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Man and animals

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Ted Hughes

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Man and animals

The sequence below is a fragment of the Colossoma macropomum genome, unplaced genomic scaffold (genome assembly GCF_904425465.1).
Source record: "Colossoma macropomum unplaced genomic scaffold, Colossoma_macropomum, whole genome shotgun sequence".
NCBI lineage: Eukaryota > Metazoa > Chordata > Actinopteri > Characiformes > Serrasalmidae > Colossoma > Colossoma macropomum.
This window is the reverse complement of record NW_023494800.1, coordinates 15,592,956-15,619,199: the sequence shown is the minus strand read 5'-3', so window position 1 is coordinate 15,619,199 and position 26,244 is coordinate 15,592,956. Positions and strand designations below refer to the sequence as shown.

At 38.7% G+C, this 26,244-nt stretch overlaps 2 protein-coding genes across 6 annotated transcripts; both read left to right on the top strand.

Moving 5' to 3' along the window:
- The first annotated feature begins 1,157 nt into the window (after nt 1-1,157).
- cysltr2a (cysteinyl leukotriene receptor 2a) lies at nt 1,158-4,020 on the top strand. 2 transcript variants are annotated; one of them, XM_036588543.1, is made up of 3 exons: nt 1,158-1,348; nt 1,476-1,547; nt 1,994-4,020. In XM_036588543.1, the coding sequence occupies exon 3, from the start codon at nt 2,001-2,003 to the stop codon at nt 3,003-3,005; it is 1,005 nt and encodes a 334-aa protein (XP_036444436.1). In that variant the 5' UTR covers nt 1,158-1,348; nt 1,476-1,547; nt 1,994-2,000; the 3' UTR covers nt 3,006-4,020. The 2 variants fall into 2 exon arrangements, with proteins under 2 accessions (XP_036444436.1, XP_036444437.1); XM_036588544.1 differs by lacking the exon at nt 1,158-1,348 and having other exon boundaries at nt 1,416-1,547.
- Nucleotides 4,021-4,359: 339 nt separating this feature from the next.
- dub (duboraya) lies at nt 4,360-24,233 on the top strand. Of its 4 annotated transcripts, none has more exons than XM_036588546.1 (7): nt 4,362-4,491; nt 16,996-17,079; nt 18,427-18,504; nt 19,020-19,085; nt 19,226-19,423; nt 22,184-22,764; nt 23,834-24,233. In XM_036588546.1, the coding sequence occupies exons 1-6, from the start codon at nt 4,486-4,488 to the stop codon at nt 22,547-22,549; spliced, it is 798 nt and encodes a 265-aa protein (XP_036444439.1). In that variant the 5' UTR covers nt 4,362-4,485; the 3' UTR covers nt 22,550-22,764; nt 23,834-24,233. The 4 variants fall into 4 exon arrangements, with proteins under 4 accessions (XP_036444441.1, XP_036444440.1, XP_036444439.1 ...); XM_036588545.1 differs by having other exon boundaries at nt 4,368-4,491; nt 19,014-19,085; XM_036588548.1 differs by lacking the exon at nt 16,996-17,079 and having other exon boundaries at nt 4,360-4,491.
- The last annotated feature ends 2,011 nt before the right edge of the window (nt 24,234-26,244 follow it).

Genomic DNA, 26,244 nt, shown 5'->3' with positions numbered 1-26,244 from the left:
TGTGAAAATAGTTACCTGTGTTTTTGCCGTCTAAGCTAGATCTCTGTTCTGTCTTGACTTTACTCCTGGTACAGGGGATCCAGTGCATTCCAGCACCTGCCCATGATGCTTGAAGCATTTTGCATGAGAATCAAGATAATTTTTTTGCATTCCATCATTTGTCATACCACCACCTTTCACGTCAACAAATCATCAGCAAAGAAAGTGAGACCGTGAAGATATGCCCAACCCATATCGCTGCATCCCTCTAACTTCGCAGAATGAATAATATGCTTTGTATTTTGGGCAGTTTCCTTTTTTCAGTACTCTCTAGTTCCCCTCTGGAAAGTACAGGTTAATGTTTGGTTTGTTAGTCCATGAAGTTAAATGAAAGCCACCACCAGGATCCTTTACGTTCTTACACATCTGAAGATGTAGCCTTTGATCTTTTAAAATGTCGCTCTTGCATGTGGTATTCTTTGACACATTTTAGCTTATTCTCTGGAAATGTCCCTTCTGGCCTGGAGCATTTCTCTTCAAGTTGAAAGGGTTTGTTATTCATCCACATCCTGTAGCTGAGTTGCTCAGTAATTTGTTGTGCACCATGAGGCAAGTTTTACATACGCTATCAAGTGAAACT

1. 1. Canadian Social Science Vol.3 No.1 February 2007 95 The Relationship between Man and Animal in Ted Hughes’ Poems RELATIONS ENTRE L’HOMME ET LES ANIMAUX DANS LES POEMES DE TED HUGHES Li Yudi1 Abstract: This paper discusses the significance of Ted Hughes’s animal poems, and find out the relationship between human and animals. It analyses from three aspects: man expects to acquire animal power, animals reflects man and enlightenment from animals. Through the analysis, both the content and the consideration on human in Ted Hughes’ poems could be better understood. Key words: Ted Hughes, animal poems, human and animals Résumé: Cet essai étudie la signification des poème d’animal de Ted Hughes et explore les relations entre l’homme et les animaux. L’analyse s’effectue sous trois angles ci-dessous : l’homme veut acquérir la force des animaux, les animaux reflètent l’homme ainsi que l’homme s’inspire des animaux. A travers cette analyse, la signification et la considération sur l’homme des poèmes de Ted Hughes pourraient mieux comprises. Mots-Clés: Ted Hughes, poèmes d’animal, homme et animaux 1 Central China Normal University, China. *Received 11 August 2006 ; accepted 26 November 2006 1. INTRODUCTION Ted Hughes, who obtained the fame of Poet Laureate in 1984, totally had 8 major collections that represented a great variety of forms and subjects during his life. Among them, it’s the series of animal images that established his fame of “animal poet” or “nature poet”. His special subject matters and bold style made his poems quite different from other contemporary poets. Had been living near the wide moorland and spending a great time on fishing and hunting, he had been attracted by beauty and power of nature since his childhood. However, his feelings towards animals were more than pure appreciation. As a perspective and thoughtful poet, he not only vividly portrayed an animal world in his poems, but also revealed his philosophical thoughts. Between human beings and animals, there are several complex and profound relationships. Apparently, Hughes was inspecting animals in the wild nature, but by deeper analysis of the relationship between animals and human beings, we can find that actually he was expressing his mystical beliefs on human beings through those animals. 2. MAN AND ANIMAL 2.1 Man expects to acquire animal power In 1957, Ted Hughes published his first poem collection The Hawk in the Rain, by which he established his statue as a modern poet in England, and in which his fascination to animal’s beauty and power was fully expressed. In Poetry Today: A Critical Guide to British Poetry Thwaite wrote that this is a work “concentrates on physical vividness of a mimetic turbulent world of predatory animals and primitive violence.”(56) And in this world, human beings are so weak and helpless that they are in awe of the animals as well as deeply admire them. One of his representative poem entitled “The Hawk in the Rain” opens with the description of “I” walking across a ploughed field in the rain: “I drown in the drumming ploughland, I drag up Heel after heel from the swallowing of the earth’s mouth, From clay that clutches my each step to the ankle With the habit of the dogged grave,… ” A man is stepping forward in a ploughland while struggling with the rain and the clay that try to swallow